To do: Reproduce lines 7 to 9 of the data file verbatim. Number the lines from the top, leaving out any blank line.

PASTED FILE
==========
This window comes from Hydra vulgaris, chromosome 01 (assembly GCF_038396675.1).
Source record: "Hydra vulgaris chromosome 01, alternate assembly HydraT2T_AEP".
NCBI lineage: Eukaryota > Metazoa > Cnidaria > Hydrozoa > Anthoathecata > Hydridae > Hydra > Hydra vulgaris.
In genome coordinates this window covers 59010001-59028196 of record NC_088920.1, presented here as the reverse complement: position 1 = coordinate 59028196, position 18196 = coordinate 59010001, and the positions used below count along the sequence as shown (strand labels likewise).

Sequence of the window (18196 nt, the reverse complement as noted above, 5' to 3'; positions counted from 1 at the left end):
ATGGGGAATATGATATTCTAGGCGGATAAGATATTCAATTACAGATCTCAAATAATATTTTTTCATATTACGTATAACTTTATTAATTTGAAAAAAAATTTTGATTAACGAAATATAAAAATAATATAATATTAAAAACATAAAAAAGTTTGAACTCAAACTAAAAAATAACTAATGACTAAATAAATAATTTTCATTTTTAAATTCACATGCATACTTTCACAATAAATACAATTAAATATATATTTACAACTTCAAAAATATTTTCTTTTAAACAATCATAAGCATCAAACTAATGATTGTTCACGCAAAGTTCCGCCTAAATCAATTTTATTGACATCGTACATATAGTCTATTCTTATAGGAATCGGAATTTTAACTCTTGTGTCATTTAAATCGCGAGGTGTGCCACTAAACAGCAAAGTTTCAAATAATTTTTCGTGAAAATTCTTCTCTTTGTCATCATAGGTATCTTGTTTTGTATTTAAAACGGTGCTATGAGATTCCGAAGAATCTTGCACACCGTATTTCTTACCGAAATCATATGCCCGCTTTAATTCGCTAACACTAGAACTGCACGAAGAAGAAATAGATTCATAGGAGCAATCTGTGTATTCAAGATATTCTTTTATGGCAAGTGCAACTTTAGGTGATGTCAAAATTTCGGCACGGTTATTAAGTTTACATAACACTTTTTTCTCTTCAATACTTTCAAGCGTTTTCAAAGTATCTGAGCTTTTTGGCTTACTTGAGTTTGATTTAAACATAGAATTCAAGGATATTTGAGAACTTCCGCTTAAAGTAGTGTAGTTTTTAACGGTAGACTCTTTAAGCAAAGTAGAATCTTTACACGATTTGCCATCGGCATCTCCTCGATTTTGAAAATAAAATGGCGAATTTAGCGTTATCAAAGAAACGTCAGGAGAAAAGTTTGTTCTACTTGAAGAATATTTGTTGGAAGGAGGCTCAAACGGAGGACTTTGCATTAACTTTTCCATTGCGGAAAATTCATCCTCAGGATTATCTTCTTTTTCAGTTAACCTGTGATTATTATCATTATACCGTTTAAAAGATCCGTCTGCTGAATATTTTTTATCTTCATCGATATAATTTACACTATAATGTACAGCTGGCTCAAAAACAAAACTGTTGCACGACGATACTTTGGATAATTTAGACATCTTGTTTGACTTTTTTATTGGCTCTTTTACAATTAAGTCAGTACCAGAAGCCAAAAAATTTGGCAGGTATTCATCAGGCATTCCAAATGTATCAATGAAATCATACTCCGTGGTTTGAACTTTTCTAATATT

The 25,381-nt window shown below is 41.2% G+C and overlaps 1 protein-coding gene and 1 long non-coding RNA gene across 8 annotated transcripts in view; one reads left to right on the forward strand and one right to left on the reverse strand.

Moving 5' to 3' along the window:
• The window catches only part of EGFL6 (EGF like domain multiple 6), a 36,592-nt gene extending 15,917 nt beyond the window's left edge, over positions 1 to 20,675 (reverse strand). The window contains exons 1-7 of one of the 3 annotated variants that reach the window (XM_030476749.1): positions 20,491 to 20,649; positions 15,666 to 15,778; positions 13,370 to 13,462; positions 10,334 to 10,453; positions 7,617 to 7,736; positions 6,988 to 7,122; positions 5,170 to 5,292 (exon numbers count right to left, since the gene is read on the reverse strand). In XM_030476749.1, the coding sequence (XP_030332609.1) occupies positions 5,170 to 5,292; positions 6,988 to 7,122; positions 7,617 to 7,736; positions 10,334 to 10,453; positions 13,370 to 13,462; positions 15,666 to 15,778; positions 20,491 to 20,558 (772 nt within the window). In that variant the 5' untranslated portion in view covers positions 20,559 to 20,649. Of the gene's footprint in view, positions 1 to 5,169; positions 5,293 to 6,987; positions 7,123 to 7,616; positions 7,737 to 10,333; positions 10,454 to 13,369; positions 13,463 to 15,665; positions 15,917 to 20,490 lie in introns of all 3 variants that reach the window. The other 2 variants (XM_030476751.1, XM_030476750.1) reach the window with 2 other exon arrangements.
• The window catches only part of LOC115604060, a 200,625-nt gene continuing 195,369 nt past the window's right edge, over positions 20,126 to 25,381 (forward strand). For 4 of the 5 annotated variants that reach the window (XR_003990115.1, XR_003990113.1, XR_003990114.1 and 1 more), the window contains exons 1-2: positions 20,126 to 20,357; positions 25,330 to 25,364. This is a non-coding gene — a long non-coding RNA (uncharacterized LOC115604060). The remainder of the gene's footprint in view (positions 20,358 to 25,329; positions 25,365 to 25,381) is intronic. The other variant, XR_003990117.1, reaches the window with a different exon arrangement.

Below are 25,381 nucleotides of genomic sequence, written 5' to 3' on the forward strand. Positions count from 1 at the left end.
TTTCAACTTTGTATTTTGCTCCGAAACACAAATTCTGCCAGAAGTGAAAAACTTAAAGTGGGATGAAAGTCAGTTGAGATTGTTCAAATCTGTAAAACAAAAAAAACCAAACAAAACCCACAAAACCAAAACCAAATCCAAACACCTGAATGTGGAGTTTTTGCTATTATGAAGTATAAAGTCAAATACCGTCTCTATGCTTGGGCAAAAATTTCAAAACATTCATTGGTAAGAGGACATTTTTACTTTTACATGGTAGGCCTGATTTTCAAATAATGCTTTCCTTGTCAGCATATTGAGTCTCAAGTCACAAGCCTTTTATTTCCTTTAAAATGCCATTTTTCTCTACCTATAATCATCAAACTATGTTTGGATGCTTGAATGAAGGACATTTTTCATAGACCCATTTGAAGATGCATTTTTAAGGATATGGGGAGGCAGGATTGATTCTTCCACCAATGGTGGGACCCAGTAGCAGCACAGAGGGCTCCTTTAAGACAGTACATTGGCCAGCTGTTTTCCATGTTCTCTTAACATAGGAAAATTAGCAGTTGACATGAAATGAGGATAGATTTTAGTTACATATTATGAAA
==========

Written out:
The 25,381-nt window shown below is 41.2% G+C and overlaps 1 protein-coding gene and 1 long non-coding RNA gene across 8 annotated transcripts in view; one reads left to right on the forward strand and one right to left on the reverse strand.

Moving 5' to 3' along the window:
• The window catches only part of EGFL6 (EGF like domain multiple 6), a 36,592-nt gene extending 15,917 nt beyond the window's left edge, over positions 1 to 20,675 (reverse strand). The window contains exons 1-7 of one of the 3 annotated variants that reach the window (XM_030476749.1): positions 20,491 to 20,649; positions 15,666 to 15,778; positions 13,370 to 13,462; positions 10,334 to 10,453; positions 7,617 to 7,736; positions 6,988 to 7,122; positions 5,170 to 5,292 (exon numbers count right to left, since the gene is read on the reverse strand). In XM_030476749.1, the coding sequence (XP_030332609.1) occupies positions 5,170 to 5,292; positions 6,988 to 7,122; positions 7,617 to 7,736; positions 10,334 to 10,453; positions 13,370 to 13,462; positions 15,666 to 15,778; positions 20,491 to 20,558 (772 nt within the window). In that variant the 5' untranslated portion in view covers positions 20,559 to 20,649. Of the gene's footprint in view, positions 1 to 5,169; positions 5,293 to 6,987; positions 7,123 to 7,616; positions 7,737 to 10,333; positions 10,454 to 13,369; positions 13,463 to 15,665; positions 15,917 to 20,490 lie in introns of all 3 variants that reach the window. The other 2 variants (XM_030476751.1, XM_030476750.1) reach the window with 2 other exon arrangements.